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Stronger Car Roofs Could Save Lives In Rollovers, Safety Group Says

Mar 31, 2005 | AP

A safety advocacy group, citing a report made public in a lawsuit involving Ford Motor Co., contended Wednesday that stronger car roofs and other design improvements could save lives in rollover accidents.

Ford said it had not read the study by a professor of biomedical engineering at the University of Alabama at Birmingham, but said strengthening roofs would not further protect people.

The report by Martha Bidez examined tests conducted by Ford that were released as part of a Florida lawsuit involving a 26-year-old woman killed in a rollover accident while driving a Ford Explorer.

Bidez said catastrophic injuries to the head and spinal cord and death result when a roof is crushed in a rollover. Stronger roofs would have better resist being crushed, thus saving lives, she said.

"Strengthening roofs and installing other basic safety devices, such as side head air bags, safety glass and pre-tensioned belts, is the only way to save lives in rollover crashes," said Joan Claybrook, president of Public Citizen, the group that announced the study's findings.

"If the roofs didn't collapse in a rollover crash, the people in the vehicle have a far better chance of surviving," she said.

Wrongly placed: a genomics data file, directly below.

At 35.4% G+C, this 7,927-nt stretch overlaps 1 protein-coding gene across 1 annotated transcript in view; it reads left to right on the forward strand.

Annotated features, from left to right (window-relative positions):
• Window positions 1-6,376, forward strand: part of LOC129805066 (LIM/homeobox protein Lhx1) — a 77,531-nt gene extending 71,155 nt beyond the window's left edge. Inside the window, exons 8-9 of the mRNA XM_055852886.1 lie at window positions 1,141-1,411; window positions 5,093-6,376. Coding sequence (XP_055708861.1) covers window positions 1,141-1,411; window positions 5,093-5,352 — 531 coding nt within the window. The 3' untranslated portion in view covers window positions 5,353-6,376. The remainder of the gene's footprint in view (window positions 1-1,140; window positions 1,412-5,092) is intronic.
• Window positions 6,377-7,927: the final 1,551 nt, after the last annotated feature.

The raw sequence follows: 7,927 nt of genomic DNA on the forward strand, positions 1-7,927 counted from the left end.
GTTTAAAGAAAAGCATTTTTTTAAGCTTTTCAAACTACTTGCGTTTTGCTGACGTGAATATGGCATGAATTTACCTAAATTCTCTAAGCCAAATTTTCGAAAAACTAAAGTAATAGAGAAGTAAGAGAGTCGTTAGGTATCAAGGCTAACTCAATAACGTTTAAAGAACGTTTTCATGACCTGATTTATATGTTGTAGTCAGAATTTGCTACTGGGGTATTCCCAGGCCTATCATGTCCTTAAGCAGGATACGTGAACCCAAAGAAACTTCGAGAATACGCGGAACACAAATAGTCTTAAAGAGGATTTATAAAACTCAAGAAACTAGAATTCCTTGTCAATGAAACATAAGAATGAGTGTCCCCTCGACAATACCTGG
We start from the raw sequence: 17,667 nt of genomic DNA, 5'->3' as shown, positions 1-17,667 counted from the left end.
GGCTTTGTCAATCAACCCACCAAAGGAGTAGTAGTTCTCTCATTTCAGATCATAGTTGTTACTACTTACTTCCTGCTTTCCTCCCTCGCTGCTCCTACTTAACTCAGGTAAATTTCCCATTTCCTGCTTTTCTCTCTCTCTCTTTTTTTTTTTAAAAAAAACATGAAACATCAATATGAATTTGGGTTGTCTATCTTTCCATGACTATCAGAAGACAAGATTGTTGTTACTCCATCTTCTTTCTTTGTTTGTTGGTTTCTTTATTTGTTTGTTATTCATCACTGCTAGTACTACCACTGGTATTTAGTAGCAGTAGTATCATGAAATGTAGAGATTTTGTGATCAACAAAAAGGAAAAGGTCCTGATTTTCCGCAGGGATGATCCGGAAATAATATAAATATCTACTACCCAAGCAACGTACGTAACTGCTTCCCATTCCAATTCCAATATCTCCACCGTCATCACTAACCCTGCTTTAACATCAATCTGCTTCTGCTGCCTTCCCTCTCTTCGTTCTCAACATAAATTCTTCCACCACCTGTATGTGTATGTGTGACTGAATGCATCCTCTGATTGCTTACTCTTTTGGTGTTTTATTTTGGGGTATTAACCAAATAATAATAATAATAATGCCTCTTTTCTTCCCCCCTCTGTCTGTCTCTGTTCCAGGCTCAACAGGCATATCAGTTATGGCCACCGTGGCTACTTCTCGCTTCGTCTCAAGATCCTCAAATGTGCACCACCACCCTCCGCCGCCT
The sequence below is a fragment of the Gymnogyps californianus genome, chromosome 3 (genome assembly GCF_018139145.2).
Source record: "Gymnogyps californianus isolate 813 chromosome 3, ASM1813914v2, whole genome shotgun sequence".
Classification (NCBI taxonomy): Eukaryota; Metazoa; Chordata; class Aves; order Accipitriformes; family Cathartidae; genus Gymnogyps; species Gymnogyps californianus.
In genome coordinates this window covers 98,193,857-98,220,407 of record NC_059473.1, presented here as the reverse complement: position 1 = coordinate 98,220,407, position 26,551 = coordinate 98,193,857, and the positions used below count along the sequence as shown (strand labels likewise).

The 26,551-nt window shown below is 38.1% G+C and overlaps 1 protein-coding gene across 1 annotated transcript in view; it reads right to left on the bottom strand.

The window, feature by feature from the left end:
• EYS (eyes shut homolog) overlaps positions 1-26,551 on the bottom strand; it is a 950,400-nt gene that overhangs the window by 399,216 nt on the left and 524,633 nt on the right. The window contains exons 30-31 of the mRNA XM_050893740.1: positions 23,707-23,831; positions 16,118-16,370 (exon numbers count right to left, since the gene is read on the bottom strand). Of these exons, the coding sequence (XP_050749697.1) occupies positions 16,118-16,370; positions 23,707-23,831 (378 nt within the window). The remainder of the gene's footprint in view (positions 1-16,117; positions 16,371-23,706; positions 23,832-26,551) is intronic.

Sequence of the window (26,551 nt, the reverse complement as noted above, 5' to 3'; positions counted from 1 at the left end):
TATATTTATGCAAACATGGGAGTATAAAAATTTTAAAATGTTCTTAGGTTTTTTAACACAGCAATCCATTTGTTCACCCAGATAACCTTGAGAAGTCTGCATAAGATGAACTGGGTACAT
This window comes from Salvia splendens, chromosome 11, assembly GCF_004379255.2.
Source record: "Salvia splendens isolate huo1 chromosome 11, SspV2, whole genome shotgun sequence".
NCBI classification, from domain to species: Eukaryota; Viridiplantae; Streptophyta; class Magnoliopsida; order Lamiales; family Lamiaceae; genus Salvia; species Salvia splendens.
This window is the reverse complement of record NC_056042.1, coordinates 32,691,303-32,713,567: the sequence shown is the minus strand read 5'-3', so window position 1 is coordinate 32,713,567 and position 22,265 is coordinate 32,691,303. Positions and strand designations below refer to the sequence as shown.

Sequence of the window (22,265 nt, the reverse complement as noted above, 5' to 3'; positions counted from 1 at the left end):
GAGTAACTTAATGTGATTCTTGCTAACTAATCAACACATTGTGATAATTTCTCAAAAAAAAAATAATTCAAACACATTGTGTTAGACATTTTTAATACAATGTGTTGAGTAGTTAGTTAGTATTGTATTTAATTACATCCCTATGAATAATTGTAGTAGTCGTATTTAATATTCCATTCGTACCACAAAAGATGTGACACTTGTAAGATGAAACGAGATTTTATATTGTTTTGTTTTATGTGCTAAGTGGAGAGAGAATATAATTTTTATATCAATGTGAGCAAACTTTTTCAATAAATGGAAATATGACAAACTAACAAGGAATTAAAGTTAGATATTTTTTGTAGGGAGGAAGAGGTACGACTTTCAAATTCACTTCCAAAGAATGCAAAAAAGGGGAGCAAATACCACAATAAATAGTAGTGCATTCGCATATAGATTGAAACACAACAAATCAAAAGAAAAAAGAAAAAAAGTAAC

The government's auto safety agency, the National Highway Traffic Safety Administration, is expected to issue new requirements this year about roof strength.

Ford took issue with Bidez's work. "It appears to be based on previous material prepared by Martha Bidez, which is seriously flawed, unscientific, and it misinterprets the data she is relying on," the company said in a statement.

"Simply strengthening the roof won't improve the safety of SUVs and other passenger vehicles in rollovers," the company said. "Years of testing show strengthening the roof will not affect the outcome of the crash for the simple reason that the injury mechanics are not related to how much the roof is deformed in a rollover crash."

Safety groups say that when a roof is crushed, it makes safety belts less likely to work and the occupant is more likely to be ejected from the vehicle.

The study was based on tests released in a Jacksonville, Fla., lawsuit in which Claire Duncan died in a May 2001 rollover crash along Interstate 95 in Virginia.

The Florida jury ruled on March 18 that the Explorer's roof was defective. Ford was ordered to pay Duncan's husband $10.2 million for economic damages, pain and suffering. Ford has said it plans to appeal the verdict.

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